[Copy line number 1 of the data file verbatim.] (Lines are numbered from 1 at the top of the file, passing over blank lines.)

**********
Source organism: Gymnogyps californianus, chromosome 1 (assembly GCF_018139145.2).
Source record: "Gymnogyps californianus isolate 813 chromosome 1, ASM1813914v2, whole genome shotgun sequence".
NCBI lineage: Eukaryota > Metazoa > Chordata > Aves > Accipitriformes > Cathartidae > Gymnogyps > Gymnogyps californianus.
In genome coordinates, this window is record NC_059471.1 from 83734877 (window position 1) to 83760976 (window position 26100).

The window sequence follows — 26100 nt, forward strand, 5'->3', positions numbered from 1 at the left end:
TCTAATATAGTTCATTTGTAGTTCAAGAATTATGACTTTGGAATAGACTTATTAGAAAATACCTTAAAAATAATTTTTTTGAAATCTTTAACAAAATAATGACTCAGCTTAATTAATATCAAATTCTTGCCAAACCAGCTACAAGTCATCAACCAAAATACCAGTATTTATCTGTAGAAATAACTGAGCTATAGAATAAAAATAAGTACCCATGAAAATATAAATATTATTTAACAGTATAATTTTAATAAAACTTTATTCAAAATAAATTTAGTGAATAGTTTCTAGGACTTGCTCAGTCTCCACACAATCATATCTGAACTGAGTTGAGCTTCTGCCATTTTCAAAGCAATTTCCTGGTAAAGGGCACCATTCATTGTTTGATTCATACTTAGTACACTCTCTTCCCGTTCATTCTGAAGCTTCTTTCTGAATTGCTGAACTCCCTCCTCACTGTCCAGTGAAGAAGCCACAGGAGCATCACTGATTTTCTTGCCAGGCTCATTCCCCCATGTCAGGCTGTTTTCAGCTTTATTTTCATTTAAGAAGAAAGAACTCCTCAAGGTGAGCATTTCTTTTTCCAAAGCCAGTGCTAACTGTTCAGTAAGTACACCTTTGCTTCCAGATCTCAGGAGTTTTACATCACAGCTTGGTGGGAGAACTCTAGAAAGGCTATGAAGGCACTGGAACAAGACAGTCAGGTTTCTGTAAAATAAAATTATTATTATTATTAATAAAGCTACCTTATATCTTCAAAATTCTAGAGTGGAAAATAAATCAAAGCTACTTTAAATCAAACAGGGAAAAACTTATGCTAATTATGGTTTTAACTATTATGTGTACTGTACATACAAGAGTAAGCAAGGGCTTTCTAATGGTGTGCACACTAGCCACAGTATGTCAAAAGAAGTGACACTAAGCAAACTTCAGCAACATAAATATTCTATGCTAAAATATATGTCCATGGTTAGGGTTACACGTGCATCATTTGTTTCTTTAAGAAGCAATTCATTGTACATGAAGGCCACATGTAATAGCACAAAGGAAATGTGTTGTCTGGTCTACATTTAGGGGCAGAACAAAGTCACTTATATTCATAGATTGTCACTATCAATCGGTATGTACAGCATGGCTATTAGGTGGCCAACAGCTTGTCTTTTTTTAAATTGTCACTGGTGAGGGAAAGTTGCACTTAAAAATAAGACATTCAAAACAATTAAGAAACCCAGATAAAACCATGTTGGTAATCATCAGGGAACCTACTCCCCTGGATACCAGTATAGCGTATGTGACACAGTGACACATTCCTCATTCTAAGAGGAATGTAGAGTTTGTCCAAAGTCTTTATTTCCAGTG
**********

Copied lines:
Source organism: Gymnogyps californianus, chromosome 1 (assembly GCF_018139145.2).